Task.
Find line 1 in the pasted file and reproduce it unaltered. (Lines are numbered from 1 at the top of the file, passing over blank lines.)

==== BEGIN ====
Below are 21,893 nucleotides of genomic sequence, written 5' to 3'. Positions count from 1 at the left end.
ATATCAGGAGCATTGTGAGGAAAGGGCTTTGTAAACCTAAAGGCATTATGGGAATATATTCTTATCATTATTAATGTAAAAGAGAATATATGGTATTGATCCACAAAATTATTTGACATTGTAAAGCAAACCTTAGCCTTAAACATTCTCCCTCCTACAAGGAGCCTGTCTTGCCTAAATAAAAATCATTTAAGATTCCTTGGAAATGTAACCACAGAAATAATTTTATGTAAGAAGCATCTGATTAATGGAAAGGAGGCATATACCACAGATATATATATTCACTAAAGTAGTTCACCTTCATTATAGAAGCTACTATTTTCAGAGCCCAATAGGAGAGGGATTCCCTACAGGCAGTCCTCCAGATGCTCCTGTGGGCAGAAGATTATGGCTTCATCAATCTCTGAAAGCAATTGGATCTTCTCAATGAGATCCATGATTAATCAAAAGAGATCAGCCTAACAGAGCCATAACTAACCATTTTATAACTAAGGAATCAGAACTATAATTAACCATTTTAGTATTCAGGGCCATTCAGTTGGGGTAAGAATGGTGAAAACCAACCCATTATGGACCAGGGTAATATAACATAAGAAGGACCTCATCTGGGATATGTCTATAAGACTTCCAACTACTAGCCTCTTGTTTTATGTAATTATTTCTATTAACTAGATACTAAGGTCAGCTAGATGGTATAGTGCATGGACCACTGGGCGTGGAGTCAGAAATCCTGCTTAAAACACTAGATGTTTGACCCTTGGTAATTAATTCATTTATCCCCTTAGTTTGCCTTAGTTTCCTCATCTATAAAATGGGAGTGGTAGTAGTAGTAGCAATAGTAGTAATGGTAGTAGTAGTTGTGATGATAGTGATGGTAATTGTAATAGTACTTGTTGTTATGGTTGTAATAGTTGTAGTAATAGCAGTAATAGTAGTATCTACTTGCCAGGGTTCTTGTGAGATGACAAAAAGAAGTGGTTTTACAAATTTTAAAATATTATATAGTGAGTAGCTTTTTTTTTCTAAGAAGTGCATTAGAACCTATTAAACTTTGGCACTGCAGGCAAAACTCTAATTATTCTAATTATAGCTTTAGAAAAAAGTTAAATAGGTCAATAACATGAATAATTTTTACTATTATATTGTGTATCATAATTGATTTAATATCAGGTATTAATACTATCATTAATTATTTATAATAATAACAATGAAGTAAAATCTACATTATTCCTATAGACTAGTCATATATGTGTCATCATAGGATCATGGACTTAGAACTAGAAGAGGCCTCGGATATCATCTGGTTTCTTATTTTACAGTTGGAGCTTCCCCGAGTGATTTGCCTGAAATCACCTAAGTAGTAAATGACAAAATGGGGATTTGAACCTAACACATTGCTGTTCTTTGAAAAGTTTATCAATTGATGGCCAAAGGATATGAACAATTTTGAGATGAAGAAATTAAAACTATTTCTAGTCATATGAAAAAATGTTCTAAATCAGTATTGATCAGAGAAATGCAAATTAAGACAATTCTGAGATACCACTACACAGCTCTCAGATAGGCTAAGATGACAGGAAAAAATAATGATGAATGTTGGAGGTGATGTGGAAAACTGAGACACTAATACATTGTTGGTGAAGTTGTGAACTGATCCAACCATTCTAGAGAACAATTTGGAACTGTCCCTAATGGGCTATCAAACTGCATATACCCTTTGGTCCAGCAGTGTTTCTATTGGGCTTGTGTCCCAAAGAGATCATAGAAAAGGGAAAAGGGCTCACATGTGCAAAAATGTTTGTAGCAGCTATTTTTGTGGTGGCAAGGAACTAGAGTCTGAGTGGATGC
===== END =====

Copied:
Below are 21,893 nucleotides of genomic sequence, written 5' to 3'. Positions count from 1 at the left end.